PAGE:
Wheel woes: The rise and fall of Singapore's bike-sharing industry

Wheel woes: The rise and fall of Singapore's bike-sharing industry

Another one bikes the dust? First oBike then Ofo and now Mobike hit the brakes - a look at the bumpy ride for bike-sharing firms in Singapore.

bicycle parking zone LTA
A bicycle parking zone outside an MRT station. (Photo: LTA)

SINGAPORE: With the deadline for Ofo to remove all its bicycles from public spaces in Singapore by Wednesday (Mar 13), and Mobike wanting to exit the same market, it appears that the heyday for bike-sharing here is over. 

According to the Land Transport Authority (LTA), Ofo's failure to do so could result in regulatory action including the cancellation of its licence. Former employees had earlier told Channel NewsAsia that the company had "practically ceased" with no staff left. 

READ: Mobike calls it quits, seeks LTA approval to surrender licence

This comes on the heels of another China-based bike-sharing provider Mobike announcing it has applied to LTA to surrender its licence, although the regulator said it is assessing the company's request. 

Should both Ofo and Mobike lose their licence to operate here, this would leave Singapore startup SG Bike as the only other entity with a full operating licence. Other players such as Anywheel and Qiqi Zhixiang only have a sandbox licence to offer such services here. 

The industry's decline is in sharp contrast to its promising start, with Ofo and oBike initially raising millions of dollars from investors and expanding quickly to other market. 

However, issues such as indiscriminate parking by users and abuse of the bicycles put the brakes on these companies' growth. The abrupt exit by oBike last June, which left many users in Singapore scrambling for their deposits to this day, tarnished the beleaguered industry further. 

bikes
Impounded bicycles from the bike-sharing schemes Mobike and Ofo (AFP/Johannes Eisele)

This is a timeline of the industry's key developments in Singapore:

Jan – Mar 2017: Ofo, oBike and Mobike launch in Singapore, introducing a few thousand bicycles onto the roads.

Mar 28, 2017: LTA creates new parking zones, with about 750 additional parking spaces marked out in yellow lines. In a statement, LTA said it was working with bicycle-sharing companies to “incentivise their users to park responsibly”.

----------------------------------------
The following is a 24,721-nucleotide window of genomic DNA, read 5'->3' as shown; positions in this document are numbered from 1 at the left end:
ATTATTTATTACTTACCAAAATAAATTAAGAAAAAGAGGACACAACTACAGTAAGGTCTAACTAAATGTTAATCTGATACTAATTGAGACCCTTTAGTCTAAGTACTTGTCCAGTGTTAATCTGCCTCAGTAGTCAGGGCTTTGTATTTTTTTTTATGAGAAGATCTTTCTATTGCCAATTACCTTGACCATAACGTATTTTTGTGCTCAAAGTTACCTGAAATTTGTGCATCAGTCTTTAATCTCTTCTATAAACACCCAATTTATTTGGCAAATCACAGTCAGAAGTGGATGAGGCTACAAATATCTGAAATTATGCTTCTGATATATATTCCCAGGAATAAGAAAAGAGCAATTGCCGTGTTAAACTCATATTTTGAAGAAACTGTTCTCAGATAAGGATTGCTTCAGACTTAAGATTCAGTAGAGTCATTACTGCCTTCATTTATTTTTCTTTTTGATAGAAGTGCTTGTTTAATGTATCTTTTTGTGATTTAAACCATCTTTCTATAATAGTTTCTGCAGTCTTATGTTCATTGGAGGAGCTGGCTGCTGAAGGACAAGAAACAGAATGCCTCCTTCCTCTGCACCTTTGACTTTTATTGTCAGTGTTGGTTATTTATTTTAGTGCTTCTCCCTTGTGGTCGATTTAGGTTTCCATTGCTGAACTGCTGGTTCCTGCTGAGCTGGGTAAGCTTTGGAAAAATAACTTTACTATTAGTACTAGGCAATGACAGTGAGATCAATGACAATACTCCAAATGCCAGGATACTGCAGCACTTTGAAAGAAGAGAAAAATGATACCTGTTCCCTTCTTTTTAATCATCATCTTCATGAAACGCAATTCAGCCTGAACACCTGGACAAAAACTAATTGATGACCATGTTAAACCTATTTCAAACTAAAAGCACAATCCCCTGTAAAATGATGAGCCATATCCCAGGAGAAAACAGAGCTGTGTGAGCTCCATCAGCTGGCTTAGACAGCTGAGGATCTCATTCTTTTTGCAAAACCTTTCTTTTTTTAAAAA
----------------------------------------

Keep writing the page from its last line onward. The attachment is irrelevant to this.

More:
Oct 2017: Five bicycle-sharing companies sign a memorandum of understanding (MOU) with LTA, the National Parks Board and town councils. Under the MOU, bicycle-sharing companies would have to remove indiscriminately parked bicycles within half a day, implement geo-fencing technologies by the end of 2017 and educate users on the proper uses of their bicycles, among others. In addition, LTA would create more than 4,000 yellow parking boxes.

READ: Bike-sharing operators, authorities move to cut irresponsible use of bicycles

Mar 5, 2018: Parliament passes the Parking Places (Amendment) Bill. Some measures include a new licensing regime for shared bike operators, a review of fleet size every six months, and a QR code-based geo-fencing solution. The geo-fencing solution requires users to scan a QR code at each parking space to ensure proper parking.

Jun 25, 2018: OBike announces its closure in the wake of new regulations implemented by the LTA. The company owed a total of US$4.6 million (S$6.3 million) to its users in deposits, with many users reporting difficulty in retrieving their deposits,

Jun 29, 2018: Mobike and Ofo submit licence applications to the LTA. They become the fourth and fifth companies to apply for a licence, following the footsteps of SG Bike, Anywheel, and oBike.

ofo bike
Ofo bike-sharing bicycles are pictured in Singapore. (Photo: REUTERS/Edgar Su/Files)

Oct 29, 2018: LTA awards licences to six bicycle-sharing companies. Ofo, Mobike and SG Bike received full licences, while Anywheel, GrabCycle and Qiqi Zhixiang received sandbox licences. Mobike was given a maximum fleet size of 25,000, while Ofo was given a maximum fleet size of 10,000 at its request.

Nov – Dec 2018: Ofo terminates hundreds of employees in Singapore and faces “immense” cash flow problems. Two vendors in Singapore complain that the company owed them about S$70,000.

Jan 4, 2019:GrabCycle gives up its sandbox licence, choosing instead to focus on a shared electric scooter service.  

Jan 14, 2019: LTA’s QR code-based geo-fencing solution comes into effect. Users who fail to scan the QR-code at the end of their trip face an additional S$5 charge on top of their rental fee.

Feb 14, 2019: LTA suspends Ofo’s licence, citing the company’s repeated failures to comply with regulations. Ofo had failed to implement the QR-code system for parking and did not reduce the size of its fleet to the stipulated limit of 10,000.

Mar 12, 2019: Mobike submits application to LTA to surrender its bicycle-sharing licence, but employees were not told beforehand that the company intends to cease operations.

Mar 13, 2019: Deadline for Ofo to remove all its bicycles from public spaces. 

Source: CNA/cc

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